Parkinson volatility

The regular volatility calculation realized on close to close prices. This kind of calculation does not incorporate at all the information that happened during the day. The Parkinson volatility extends the regular volatility calculation by incorporating the low and high price of a security during the day.

Parkinson volatility formula

The Parkinson volatility is calculated in the following way. First, determine the days high and low prices and divide them. Takes the natural log following by taking the power of 2. Sum these results over your observed series. Due to the log taking we can just sum over observations. This intermediate result should be multiplied by a certain factor. After this, the square root gives you the Parkinson volatility.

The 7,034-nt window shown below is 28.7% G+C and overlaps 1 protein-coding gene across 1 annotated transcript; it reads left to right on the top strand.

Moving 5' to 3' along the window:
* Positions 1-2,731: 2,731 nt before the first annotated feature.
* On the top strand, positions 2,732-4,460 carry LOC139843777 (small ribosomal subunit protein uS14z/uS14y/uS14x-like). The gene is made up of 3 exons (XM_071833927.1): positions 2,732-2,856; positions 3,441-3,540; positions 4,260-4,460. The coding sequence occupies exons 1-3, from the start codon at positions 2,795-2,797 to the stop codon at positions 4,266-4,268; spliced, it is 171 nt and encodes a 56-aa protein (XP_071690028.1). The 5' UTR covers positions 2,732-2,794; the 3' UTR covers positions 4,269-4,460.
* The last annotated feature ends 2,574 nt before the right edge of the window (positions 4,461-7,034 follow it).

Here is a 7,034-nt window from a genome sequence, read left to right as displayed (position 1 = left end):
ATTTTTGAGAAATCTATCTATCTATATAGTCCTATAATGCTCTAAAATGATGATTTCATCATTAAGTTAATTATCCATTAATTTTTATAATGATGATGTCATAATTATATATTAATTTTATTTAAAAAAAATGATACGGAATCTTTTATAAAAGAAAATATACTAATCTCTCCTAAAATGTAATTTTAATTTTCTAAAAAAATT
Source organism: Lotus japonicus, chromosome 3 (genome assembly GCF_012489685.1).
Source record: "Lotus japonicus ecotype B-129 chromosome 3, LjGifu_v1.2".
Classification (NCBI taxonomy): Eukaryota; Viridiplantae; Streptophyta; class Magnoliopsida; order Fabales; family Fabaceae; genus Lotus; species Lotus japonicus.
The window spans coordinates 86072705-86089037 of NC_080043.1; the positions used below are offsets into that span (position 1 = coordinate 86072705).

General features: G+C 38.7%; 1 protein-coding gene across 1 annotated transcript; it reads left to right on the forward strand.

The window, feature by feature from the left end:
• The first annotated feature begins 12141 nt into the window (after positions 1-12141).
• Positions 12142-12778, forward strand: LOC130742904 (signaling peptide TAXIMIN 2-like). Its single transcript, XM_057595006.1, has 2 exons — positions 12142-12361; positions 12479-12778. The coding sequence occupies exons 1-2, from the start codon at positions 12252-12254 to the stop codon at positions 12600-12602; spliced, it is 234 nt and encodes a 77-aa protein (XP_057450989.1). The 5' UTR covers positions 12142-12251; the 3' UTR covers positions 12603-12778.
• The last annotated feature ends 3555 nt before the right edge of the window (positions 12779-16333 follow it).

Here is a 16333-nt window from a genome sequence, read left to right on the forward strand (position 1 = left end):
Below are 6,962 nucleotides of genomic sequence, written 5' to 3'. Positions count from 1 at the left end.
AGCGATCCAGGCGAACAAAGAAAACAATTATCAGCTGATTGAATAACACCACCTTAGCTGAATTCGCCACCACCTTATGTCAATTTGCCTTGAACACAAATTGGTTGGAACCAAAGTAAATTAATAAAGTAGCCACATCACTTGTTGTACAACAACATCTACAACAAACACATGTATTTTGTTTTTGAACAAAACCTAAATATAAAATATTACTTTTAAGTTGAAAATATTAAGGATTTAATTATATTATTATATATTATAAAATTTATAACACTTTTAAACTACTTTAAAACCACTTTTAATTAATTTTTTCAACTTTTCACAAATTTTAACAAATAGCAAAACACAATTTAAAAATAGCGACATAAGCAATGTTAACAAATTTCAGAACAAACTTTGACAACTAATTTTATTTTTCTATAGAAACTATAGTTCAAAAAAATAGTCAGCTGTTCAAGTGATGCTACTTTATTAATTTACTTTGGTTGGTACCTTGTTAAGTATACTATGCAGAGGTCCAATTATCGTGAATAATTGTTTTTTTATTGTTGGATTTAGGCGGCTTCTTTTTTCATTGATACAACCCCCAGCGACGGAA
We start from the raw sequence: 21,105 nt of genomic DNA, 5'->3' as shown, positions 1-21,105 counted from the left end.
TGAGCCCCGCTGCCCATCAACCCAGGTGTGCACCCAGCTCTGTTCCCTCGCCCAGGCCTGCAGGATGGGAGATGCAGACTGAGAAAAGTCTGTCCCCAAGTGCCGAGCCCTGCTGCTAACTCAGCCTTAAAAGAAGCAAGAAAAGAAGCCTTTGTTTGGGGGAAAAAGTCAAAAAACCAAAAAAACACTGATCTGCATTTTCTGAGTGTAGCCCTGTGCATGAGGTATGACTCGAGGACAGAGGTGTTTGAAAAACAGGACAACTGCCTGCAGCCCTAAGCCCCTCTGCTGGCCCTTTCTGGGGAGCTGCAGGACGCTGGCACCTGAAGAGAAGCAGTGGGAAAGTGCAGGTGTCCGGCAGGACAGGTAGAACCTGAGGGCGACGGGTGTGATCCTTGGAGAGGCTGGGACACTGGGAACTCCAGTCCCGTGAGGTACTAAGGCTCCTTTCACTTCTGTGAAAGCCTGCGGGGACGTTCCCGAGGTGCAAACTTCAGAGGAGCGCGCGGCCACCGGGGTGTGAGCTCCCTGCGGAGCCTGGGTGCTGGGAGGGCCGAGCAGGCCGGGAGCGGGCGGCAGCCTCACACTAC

\sigma_{parkingson} = \dfrac{1}{4 \cdot ln(2)} \cdot \dfrac{252}{n} \cdot \sum_{t=1}^{n}ln(\dfrac{H_t}{L_t})^2

Parkinson volatility relevance

The main advantage of this metric is that it also takes into account some intraday information. This is beneficial since close to close prices can lie close to one another. While huge price increases and drops could have happened during the day. This measure is therefore of high relevance for investors that are leverages. Therefore, they have to comply with intraday margin requirements in order to maintain their positions.


The Parkinson volatility estimate is an interesting alternative to calculate the mobility of a security. It offers the advantage of also incorporating the intraday high and low price to calculate a volatility metric. As such it gives some more information about how volatile a security by incorporating some intraday information.

Parkinson volatility

Want to have an implementation in Excel? Download the Excel file: